Id. at 1200 (citations omitted). Although it appears that the decision rested solely on the statutory reference (The jury charge argument suffers from the bootstrap argument in a jurisdictional challenge.), the cited cases afford that basis no support, and the court provides no discussion of why it could rely on the statutory reference. Furthermore, although the panel adequately addresses the contention that Arteaga lacked notice of the crime charged, it fails to analyze any contention that the indictment was jurisdictionally defective.
We can conclude only that the language "caused to be imported," when buttressed by the statutory reference, sufficed to reference the scienter element. Indeed, in Wilson, 884 F.2d at 180, we explained Arteaga-Limones as a case in which the facts and language in the indictment "fairly import [ ] knowledge of intent."
The purpose of an indictment confirms our reading of these cases. To guarantee the right to be tried only after indictment, the grand jury must consider and find evidence supporting all of the crime's elements. See, e.g., O'Hagan, 139 F.3d at 651. Requiring that all of the elements, rather than mere statutory citations, appear on the face of the indictment helps to ensure that the grand jury has done this.13
Other circuits that squarely have addressed the issue agree that a statutory citation alone cannot satisfy the need to include all elements of the crime in the indictment.14 We join these circuits and clarify our caselaw by concluding that a statutory citation, standing alone, cannot substitute for including an element of the crime in an indictment.15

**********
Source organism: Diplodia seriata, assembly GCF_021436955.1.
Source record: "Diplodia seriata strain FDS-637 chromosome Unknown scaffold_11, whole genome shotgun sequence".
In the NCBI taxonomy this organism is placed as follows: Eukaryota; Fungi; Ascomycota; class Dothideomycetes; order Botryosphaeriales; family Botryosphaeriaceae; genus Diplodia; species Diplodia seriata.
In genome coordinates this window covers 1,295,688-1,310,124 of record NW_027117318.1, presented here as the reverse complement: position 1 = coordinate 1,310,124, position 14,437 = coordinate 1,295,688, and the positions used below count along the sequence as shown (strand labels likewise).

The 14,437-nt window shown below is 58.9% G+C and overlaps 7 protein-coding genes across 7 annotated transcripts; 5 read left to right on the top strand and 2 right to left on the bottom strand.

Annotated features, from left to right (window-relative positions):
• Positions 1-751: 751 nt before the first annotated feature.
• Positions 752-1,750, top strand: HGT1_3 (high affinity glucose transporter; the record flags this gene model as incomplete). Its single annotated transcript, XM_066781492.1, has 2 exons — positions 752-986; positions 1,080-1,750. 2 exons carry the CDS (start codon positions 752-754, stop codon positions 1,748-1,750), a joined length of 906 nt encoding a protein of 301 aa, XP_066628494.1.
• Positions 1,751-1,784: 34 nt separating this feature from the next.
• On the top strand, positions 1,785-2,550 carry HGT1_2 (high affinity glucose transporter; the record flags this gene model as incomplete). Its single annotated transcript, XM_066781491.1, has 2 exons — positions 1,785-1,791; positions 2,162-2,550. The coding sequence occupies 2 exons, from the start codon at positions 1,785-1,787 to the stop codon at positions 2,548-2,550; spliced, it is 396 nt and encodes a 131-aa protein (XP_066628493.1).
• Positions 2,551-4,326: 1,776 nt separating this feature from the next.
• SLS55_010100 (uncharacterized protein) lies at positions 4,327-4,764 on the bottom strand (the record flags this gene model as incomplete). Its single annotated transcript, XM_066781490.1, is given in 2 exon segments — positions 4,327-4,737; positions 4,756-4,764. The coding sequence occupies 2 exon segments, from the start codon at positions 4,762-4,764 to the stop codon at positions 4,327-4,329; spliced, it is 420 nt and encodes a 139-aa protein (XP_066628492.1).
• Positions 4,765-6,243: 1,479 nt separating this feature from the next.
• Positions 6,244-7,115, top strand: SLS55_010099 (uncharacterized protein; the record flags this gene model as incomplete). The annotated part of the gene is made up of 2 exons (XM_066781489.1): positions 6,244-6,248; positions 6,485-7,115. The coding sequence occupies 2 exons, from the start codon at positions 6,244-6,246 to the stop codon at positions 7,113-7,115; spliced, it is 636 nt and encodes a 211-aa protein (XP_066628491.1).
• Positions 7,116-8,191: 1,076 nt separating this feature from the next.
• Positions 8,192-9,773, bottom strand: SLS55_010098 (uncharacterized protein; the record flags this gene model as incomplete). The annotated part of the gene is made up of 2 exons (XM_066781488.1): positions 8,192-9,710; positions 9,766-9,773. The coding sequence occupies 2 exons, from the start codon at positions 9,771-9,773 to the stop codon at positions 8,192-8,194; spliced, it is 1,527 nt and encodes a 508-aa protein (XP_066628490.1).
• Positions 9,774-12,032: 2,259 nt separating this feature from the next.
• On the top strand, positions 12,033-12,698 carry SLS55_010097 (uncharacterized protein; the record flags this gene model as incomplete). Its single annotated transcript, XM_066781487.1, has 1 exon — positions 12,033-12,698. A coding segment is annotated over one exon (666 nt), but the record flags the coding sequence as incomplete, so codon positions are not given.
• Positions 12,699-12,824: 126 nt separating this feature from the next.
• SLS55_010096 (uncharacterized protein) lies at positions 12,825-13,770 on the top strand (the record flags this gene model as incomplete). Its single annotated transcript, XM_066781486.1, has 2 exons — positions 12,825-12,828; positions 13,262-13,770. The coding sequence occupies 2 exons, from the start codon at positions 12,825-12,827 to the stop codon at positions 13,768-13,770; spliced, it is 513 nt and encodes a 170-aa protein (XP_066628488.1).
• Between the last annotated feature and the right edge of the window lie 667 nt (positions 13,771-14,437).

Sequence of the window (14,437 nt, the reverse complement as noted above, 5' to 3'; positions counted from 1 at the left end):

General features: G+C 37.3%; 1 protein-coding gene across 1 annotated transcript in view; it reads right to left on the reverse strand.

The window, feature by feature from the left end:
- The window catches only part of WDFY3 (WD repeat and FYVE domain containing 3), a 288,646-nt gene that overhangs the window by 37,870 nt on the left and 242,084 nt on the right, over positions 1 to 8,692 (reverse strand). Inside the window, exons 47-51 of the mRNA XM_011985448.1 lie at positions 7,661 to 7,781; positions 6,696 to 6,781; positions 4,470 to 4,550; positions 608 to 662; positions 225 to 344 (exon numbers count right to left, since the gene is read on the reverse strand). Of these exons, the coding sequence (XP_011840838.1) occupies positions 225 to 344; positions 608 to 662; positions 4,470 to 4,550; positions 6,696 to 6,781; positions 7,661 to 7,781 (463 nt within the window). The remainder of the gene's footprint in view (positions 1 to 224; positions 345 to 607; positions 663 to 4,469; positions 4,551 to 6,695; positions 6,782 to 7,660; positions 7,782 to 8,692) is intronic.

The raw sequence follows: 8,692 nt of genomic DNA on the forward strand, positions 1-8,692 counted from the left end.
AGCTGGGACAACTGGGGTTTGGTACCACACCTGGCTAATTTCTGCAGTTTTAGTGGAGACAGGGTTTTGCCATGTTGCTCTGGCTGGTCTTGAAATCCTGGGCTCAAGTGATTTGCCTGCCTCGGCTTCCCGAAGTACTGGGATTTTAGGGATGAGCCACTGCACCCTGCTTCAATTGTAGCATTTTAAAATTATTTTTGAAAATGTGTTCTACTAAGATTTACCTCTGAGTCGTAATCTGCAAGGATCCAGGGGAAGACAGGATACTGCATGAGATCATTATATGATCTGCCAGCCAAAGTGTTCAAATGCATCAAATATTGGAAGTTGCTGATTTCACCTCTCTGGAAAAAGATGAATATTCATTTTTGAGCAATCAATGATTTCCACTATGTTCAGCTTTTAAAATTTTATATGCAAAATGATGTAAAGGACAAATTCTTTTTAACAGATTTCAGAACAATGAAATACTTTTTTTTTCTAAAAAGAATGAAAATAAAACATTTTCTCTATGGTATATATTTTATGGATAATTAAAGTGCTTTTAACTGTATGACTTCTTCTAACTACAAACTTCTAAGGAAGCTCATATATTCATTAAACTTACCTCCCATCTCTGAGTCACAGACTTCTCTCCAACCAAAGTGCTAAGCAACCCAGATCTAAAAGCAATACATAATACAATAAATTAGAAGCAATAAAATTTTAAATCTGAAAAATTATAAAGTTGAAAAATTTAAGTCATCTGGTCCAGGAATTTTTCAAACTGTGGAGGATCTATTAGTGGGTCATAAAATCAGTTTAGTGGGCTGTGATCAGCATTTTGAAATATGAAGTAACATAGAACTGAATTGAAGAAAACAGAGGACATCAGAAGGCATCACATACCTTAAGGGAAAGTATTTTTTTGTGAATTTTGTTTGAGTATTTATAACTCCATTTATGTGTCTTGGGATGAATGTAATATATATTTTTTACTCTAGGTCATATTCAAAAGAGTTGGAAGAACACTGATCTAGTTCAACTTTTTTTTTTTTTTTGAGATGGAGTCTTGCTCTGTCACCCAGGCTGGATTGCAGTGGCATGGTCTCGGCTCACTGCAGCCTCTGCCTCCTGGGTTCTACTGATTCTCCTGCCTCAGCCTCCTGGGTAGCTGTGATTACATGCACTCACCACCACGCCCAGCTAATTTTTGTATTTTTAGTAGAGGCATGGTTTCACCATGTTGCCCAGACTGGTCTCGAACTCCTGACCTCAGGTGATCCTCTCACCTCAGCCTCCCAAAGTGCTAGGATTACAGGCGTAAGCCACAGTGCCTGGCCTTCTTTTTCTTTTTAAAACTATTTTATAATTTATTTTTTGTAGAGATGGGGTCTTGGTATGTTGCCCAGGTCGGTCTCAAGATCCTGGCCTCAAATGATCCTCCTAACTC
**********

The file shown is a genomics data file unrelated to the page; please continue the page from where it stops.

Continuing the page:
We are aware of United States v. Hernandez-Arias, 119 F.3d 2, 1997 WL 367840 (5th Cir. 1997) (per curiam) (unpublished), in which a panel held, on similar facts, that, despite absence of the arrest element a statutory citation saved an indictment charging illegal reentry. Unpublished opinions issued on or after January 1, 1996, are not precedent, see 5TH CIR.R. 47.5.4, and we decline to follow Hernandez-Arias.
Cabrera cites United States v. Davis, 92 F.3d 1183, 1996 WL 453468 (4th Cir. 1996) (unpublished), in which the court sua sponte raised the indictment's failure to state the arrest element and vacated the conviction. The record reflected that, in contrast to the situation here, the government had introduced at trial the warrant of deportation establishing the arrest. Nonetheless, relying on Wong Kim Bo for the proposition that the arrest is an essential element, the court found that the indictment failed to put the defendant on notice of the criminal intent the government would have to prove. The court concluded that "even the most liberal construction of the indictment would permit no conclusion except that it utterly failed to allege that [the defendant] was arrested prior to being deported." Id.
Like the indictment in Davis, the instant indictment utterly fails to allege the arrest element. No degree of liberality in interpretation, let alone any reasonable construction, allows us to find the element within the indictment's text.